Built at a cost that could provide free bus-based public transport and high quality non-motorized transport facilities for years, or feed millions of destitute malnourished Indian citizens, the Delhi Metro, now in operations since 2002, seems to not be living up to its promise. Ravi Gadepalli brings us a unique insight in to the planning and workings of the Delhi Metro. How’s it fared? Let us read to know.
To open up 2011 please find here the first in a planned new series of occasional India Streets Dispatches, to be taken from multiple sources with the goal of giving wider circulation within India and beyond to articles, emails and other outstanding contributions covering from different perspectives what the editors of I/S believe to be important matters concerning India’s streets and well-being which are worthy of both wider circulation and preservation. Continue reading
We do not normally carry media releases on projects, programs, reports or books, but today we make an exception and are gladly posting the following important announcement. We share this both here and on the Sustran Global South forum for comment and discussion. It is our firm intention to keep an eye on this and our firm hope that the money spent and technical resources brought to the job will result above all in multiplying the number of many and diverse on-street examples of how sustainable mobility works in the interest of the entire population — and not just the privileged (automotive and relatively affluent) few. As William Blake put it roughly two centuries ago: “He who would do good to another must do it in minute particulars.” India Streets pledges keep as eye on the minute particulars. Continue reading
Loved by the people for their extreme utility, abhorred by the state as a symbol of backwardness, cycle rickshaws – or pedicabs – are not a new phenomenon in India. Originally from Japan, the hand-drawn rickshaw was introduced in Simla in India around 1880. It was, then, a vehicle to carry the social elite. By 1950, cycle rickshaws evolved into a popular mode of urban transport. Today, cycle rickshaws provide door-to-door transport at an affordable price to people in urban areas across India. Cycle rickshaws also provide easy employment to those wanting employment. At a time when economic opportunity in the hinterland is dwindling, many village folk come to the city and earn a living by pulling cycle rickshaws. Continue reading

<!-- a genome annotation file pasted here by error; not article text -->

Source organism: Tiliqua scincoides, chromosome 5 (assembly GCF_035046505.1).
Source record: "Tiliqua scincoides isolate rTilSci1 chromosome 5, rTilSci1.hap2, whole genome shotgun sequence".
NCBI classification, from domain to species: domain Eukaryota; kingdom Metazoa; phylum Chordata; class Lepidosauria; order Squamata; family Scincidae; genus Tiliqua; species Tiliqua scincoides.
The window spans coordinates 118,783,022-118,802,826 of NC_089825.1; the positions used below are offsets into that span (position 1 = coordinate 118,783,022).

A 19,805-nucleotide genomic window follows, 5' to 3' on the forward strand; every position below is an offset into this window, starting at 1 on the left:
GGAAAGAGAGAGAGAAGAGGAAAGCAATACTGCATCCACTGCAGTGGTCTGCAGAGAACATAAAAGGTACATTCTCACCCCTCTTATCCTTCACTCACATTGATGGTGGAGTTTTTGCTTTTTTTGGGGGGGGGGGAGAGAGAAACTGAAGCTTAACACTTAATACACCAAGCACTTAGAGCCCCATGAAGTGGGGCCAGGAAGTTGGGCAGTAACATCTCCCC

We need to be quite frank about this. India Streets is not, even if it may at times appear to be the case, an anti-car journal. To the contrary! There are many reasons for this, one of them being the sheer good sense of understanding that it’s going to be kind of hard to get rid of something like one billion of them with a simple swing of righteous rhetoric. And not to forget that cars really do play a powerful and useful role under many circumstances in the daily lives of many honest hard-working people. But the other side of this good sense coin is awareness that our very high and even cascading level of car dependence and profligate use are major challenges to quality of life, health and sound economics that need to be faced squarely and soon. Let’s see what our friend and colleague “Mr. Meter”, Lee Schipper of the Global Metropolitan Studies at the University of California at Berkeley, has to say on the subject of car-madness in Asia.